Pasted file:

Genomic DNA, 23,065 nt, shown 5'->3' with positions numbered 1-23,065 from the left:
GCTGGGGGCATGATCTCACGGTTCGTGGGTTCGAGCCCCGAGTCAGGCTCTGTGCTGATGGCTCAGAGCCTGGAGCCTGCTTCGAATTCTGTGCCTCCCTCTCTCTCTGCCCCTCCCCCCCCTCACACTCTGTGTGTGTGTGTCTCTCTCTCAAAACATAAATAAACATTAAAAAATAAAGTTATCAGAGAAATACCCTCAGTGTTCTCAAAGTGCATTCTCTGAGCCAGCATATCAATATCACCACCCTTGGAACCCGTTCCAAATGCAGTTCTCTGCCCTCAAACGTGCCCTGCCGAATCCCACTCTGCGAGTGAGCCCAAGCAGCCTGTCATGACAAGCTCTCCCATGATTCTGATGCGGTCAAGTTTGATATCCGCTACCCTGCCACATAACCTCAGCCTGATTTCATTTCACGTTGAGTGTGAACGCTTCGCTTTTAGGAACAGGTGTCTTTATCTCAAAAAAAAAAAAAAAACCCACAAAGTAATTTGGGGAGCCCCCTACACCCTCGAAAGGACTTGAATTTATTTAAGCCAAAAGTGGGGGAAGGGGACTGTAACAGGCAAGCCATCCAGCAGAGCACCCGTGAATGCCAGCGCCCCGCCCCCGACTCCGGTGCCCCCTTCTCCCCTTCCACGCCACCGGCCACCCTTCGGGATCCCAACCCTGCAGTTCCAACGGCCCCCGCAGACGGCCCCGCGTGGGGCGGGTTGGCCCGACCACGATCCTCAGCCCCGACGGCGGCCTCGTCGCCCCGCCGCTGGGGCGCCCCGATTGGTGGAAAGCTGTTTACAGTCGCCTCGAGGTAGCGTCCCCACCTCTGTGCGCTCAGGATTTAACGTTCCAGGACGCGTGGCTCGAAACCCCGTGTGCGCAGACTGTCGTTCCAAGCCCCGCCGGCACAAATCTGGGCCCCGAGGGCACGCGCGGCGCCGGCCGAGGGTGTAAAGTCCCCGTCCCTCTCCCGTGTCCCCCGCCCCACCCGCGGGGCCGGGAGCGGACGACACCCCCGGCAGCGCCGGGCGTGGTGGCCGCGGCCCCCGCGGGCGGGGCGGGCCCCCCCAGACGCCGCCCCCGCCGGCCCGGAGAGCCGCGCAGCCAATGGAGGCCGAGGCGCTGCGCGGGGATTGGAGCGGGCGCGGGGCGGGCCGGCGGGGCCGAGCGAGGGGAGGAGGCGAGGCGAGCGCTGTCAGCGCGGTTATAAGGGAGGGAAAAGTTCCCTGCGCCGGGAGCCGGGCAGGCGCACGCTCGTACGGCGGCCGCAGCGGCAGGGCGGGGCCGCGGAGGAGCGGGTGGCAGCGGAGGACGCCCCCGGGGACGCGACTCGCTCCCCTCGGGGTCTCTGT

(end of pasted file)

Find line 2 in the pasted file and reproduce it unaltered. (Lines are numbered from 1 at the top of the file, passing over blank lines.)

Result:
GCTGGGGGCATGATCTCACGGTTCGTGGGTTCGAGCCCCGAGTCAGGCTCTGTGCTGATGGCTCAGAGCCTGGAGCCTGCTTCGAATTCTGTGCCTCCCTCTCTCTCTGCCCCTCCCCCCCCTCACACTCTGTGTGTGTGTGTCTCTCTCTCAAAACATAAATAAACATTAAAAAATAAAGTTATCAGAGAAATACCCTCAGTGTTCTCAAAGTGCATTCTCTGAGCCAGCATATCAATATCACCACCCTTGGAACCCGTTCCAAATGCAGTTCTCTGCCCTCAAACGTGCCCTGCCGAATCCCACTCTGCGAGTGAGCCCAAGCAGCCTGTCATGACAAGCTCTCCCATGATTCTGATGCGGTCAAGTTTGATATCCGCTACCCTGCCACATAACCTCAGCCTGATTTCATTTCACGTTGAGTGTGAACGCTTCGCTTTTAGGAACAGGTGTCTTTATCTCAAAAAAAAAAAAAAAACCCACAAAGTAATTTGGGGAGCCCCCTACACCCTCGAAAGGACTTGAATTTATTTAAGCCAAAAGTGGGGGAAGGGGACTGTAACAGGCAAGCCATCCAGCAGAGCACCCGTGAATGCCAGCGCCCCGCCCCCGACTCCGGTGCCCCCTTCTCCCCTTCCACGCCACCGGCCACCCTTCGGGATCCCAACCCTGCAGTTCCAACGGCCCCCGCAGACGGCCCCGCGTGGGGCGGGTTGGCCCGACCACGATCCTCAGCCCCGACGGCGGCCTCGTCGCCCCGCCGCTGGGGCGCCCCGATTGGTGGAAAGCTGTTTACAGTCGCCTCGAGGTAGCGTCCCCACCTCTGTGCGCTCAGGATTTAACGTTCCAGGACGCGTGGCTCGAAACCCCGTGTGCGCAGACTGTCGTTCCAAGCCCCGCCGGCACAAATCTGGGCCCCGAGGGCACGCGCGGCGCCGGCCGAGGGTGTAAAGTCCCCGTCCCTCTCCCGTGTCCCCCGCCCCACCCGCGGGGCCGGGAGCGGACGACACCCCCGGCAGCGCCGGGCGTGGTGGCCGCGGCCCCCGCGGGCGGGGCGGGCCCCCCCAGACGCCGCCCCCGCCGGCCCGGAGAGCCGCGCAGCCAATGGAGGCCGAGGCGCTGCGCGGGGATTGGAGCGGGCGCGGGGCGGGCCGGCGGGGCCGAGCGAGGGGAGGAGGCGAGGCGAGCGCTGTCAGCGCGGTTATAAGGGAGGGAAAAGTTCCCTGCGCCGGGAGCCGGGCAGGCGCACGCTCGTACGGCGGCCGCAGCGGCAGGGCGGGGCCGCGGAGGAGCGGGTGGCAGCGGAGGACGCCCCCGGGGACGCGACTCGCTCCCCTCGGGGTCTCTGT